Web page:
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(Climate) Change We Can Believe In

With campaign season in full swing and Republicans pushing back on the President’s tiring message of change, some of us are wondering who’s still fighting against another kind of change: climate change.

With Democrats in power, the past twenty-one months may have been our best chance yet to pass meaningful climate change legislation.  And yet, every time Congress has come close to even considering climate change legislation, the efforts have fallen flat.  Green politicians have become the Charlie Browns of our government… and Lucy just keeps pulling that legislative football away at the last minute.

If we want Congress to pass climate change legislation, green legislators need to take a step back and re-frame the debate.  Here are three ideas:

1. Line up the companies that already care – Believe it or not, there are plenty of companies that would love to see cap and trade legislation passed.  For nimble and innovative companies, regulations on emissions would give them a competitive advantage over the dirty dinosaurs unwilling to invest in new clean technologies.  The smart companies are already taking action without laws in place.

2. Use businesses to turn the screws – Green politicians need to start leveraging companies in strategic districts and states to pressure wavering legislators.  Nothing sparks a convenient political flip-flop like a major employer of thousands of constituents putting pressure on Capitol Hill.  Boston-based Ceres is already doing their part to get these influential green firms in front of officials.  Champions like Sun Microsystems, Coca-Cola, and Virgin America are leading the charge.  (Be sure to check out Ceres’ complete – and impressive – list of partners here)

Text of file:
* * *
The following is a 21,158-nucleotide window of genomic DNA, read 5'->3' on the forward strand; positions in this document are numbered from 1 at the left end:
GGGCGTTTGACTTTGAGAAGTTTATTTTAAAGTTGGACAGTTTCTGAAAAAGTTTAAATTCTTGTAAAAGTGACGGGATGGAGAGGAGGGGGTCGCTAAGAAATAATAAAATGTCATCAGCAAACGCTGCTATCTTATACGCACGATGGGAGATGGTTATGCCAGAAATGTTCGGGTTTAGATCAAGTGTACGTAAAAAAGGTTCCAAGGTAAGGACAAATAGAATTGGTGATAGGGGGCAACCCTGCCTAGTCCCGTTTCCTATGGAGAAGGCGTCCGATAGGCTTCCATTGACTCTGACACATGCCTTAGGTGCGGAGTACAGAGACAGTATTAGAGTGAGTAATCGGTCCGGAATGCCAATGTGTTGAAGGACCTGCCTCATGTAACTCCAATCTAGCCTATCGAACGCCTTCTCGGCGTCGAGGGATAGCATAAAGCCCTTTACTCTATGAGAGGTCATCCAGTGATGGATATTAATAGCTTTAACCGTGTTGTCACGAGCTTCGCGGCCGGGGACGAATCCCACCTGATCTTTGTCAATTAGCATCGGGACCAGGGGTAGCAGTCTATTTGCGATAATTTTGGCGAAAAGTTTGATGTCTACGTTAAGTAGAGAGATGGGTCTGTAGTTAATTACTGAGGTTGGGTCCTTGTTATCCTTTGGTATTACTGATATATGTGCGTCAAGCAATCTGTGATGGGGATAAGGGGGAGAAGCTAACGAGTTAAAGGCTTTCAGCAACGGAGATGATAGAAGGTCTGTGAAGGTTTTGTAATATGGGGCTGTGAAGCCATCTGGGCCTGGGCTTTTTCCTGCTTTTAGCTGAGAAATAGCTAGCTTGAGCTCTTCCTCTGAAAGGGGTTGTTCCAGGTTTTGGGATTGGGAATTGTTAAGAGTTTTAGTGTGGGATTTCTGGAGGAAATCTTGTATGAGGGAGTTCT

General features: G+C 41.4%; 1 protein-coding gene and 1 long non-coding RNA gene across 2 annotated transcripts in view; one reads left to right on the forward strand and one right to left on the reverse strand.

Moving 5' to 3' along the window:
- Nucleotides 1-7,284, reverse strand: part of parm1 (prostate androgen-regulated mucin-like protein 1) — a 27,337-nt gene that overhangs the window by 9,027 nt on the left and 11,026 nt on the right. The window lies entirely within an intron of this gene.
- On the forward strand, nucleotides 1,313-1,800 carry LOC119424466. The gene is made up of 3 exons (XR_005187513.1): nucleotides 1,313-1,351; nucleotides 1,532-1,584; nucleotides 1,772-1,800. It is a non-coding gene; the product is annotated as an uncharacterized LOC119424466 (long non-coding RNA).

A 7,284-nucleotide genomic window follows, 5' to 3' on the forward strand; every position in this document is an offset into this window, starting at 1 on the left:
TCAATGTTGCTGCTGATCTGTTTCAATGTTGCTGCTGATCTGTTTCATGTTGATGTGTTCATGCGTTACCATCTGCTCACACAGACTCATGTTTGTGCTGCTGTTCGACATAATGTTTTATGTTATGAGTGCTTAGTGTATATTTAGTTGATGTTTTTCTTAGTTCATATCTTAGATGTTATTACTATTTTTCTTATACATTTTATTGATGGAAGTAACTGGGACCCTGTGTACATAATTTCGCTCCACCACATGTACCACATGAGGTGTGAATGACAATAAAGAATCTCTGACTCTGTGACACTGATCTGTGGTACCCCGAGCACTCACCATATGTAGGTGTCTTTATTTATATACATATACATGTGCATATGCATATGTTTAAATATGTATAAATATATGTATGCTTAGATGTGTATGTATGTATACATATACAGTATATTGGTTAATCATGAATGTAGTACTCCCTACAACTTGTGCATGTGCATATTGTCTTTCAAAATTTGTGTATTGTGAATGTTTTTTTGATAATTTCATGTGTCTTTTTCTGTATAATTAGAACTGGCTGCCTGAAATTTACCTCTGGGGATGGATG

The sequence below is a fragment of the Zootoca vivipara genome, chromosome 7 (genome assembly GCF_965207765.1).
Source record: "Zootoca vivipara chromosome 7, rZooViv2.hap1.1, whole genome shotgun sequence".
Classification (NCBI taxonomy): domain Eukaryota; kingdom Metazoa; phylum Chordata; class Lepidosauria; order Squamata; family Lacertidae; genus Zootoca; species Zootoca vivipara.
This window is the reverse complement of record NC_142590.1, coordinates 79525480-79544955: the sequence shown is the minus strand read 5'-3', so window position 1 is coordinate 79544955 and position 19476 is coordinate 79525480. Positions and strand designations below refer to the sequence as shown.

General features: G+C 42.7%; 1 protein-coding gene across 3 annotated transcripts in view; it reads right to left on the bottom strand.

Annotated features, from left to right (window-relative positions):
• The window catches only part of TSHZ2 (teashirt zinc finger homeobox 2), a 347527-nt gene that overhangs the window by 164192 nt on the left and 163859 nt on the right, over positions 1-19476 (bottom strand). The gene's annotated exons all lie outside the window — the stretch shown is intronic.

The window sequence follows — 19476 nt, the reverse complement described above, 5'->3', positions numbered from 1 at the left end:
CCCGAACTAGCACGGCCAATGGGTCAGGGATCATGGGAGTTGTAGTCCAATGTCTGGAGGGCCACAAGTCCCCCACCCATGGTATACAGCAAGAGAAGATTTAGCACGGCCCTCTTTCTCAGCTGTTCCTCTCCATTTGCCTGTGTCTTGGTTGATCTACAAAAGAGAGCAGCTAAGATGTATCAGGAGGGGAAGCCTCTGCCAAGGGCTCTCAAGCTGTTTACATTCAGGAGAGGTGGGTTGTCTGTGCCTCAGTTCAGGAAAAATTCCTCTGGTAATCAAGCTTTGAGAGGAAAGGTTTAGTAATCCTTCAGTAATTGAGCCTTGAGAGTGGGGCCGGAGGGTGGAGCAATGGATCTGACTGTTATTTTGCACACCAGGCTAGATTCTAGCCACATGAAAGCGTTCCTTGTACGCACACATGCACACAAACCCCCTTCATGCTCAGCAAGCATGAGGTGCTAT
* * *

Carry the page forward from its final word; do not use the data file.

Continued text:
3. Never underestimate the power of semantics – This doesn’t have to be a conversation about “punishing” business.  Even the word “cap” suggests restrictions that can only have a negative implication. Instead, climate change legislation can be about “innovation” and “empowering businesses” to gain a “competitive advantage” in an evolving marketplace.  Business-savvy Republicans will be hard pressed to reject a bill that “generates competitive incentives that empower innovative American businesses.”  Even Tea Partiers can get excited about that line.

Opponents say that domestic climate change legislation will only hurt our global competitiveness.  However, just as Wal-Mart is using its market presence to green its supply chain, so too can the U.S. and our (still) robust presence shape the global marketplace.  The sooner we green our own industries, the sooner we can control the new global green economy.

Image credit: cerebros1 via flickr/CC license

Written by reedbundy

After working in the United States Congress for four years, Reed turned his attention to the private sector to gain a more complete understanding of how business strategies can be applied to foster positive social and environmental change. Since leaving Capitol Hill in 2004, Reed has worked for a clean tech startup, an international development non-profit, and most recently in a marketing/CSR capacity for Green Mountain Coffee Roasters. Reed holds an MBA from the Tuck School of Business at Dartmouth and a MA in international relations from the Fletcher School at Tufts University. In his spare time, Reed serves on the advisory board of the Hurricane Island Foundation in Maine, tutors high school students in Cambridge, and spends as much time as humanly possible outside with his wife, daughter, and dog.

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